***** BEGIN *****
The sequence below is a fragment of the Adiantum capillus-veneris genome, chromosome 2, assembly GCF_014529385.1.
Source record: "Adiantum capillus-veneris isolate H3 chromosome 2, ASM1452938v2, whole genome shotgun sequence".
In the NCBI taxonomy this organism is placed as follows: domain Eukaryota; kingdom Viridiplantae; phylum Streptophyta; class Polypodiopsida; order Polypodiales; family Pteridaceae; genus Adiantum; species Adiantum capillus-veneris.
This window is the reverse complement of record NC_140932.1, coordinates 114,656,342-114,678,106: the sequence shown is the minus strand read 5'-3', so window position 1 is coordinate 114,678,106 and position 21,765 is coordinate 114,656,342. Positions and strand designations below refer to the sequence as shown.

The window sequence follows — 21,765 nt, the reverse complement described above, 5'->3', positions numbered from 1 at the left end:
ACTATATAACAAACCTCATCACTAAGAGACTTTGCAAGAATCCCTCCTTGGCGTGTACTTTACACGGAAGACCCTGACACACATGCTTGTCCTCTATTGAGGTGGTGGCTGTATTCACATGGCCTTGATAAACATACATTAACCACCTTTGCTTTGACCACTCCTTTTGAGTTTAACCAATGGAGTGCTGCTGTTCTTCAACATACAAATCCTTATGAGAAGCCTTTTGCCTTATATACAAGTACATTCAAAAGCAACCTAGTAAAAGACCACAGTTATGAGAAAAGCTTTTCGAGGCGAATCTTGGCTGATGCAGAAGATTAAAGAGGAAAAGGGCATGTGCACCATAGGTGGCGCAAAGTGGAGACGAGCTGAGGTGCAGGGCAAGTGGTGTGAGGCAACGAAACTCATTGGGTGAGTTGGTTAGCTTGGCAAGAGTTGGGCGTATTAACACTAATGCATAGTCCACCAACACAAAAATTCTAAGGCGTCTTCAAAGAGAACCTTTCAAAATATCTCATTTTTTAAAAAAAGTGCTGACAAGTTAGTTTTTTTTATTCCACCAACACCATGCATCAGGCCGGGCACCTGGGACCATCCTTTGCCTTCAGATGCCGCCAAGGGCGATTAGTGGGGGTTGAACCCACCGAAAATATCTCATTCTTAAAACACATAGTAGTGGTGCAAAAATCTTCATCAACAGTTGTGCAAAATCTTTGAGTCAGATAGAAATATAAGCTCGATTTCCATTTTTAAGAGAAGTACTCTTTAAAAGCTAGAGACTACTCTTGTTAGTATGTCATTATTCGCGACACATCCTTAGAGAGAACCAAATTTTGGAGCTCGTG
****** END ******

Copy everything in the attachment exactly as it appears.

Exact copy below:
The sequence below is a fragment of the Adiantum capillus-veneris genome, chromosome 2, assembly GCF_014529385.1.
Source record: "Adiantum capillus-veneris isolate H3 chromosome 2, ASM1452938v2, whole genome shotgun sequence".
In the NCBI taxonomy this organism is placed as follows: domain Eukaryota; kingdom Viridiplantae; phylum Streptophyta; class Polypodiopsida; order Polypodiales; family Pteridaceae; genus Adiantum; species Adiantum capillus-veneris.
This window is the reverse complement of record NC_140932.1, coordinates 114,656,342-114,678,106: the sequence shown is the minus strand read 5'-3', so window position 1 is coordinate 114,678,106 and position 21,765 is coordinate 114,656,342. Positions and strand designations below refer to the sequence as shown.

The window sequence follows — 21,765 nt, the reverse complement described above, 5'->3', positions numbered from 1 at the left end:
ACTATATAACAAACCTCATCACTAAGAGACTTTGCAAGAATCCCTCCTTGGCGTGTACTTTACACGGAAGACCCTGACACACATGCTTGTCCTCTATTGAGGTGGTGGCTGTATTCACATGGCCTTGATAAACATACATTAACCACCTTTGCTTTGACCACTCCTTTTGAGTTTAACCAATGGAGTGCTGCTGTTCTTCAACATACAAATCCTTATGAGAAGCCTTTTGCCTTATATACAAGTACATTCAAAAGCAACCTAGTAAAAGACCACAGTTATGAGAAAAGCTTTTCGAGGCGAATCTTGGCTGATGCAGAAGATTAAAGAGGAAAAGGGCATGTGCACCATAGGTGGCGCAAAGTGGAGACGAGCTGAGGTGCAGGGCAAGTGGTGTGAGGCAACGAAACTCATTGGGTGAGTTGGTTAGCTTGGCAAGAGTTGGGCGTATTAACACTAATGCATAGTCCACCAACACAAAAATTCTAAGGCGTCTTCAAAGAGAACCTTTCAAAATATCTCATTTTTTAAAAAAAGTGCTGACAAGTTAGTTTTTTTTATTCCACCAACACCATGCATCAGGCCGGGCACCTGGGACCATCCTTTGCCTTCAGATGCCGCCAAGGGCGATTAGTGGGGGTTGAACCCACCGAAAATATCTCATTCTTAAAACACATAGTAGTGGTGCAAAAATCTTCATCAACAGTTGTGCAAAATCTTTGAGTCAGATAGAAATATAAGCTCGATTTCCATTTTTAAGAGAAGTACTCTTTAAAAGCTAGAGACTACTCTTGTTAGTATGTCATTATTCGCGACACATCCTTAGAGAGAACCAAATTTTGGAGCTCGTG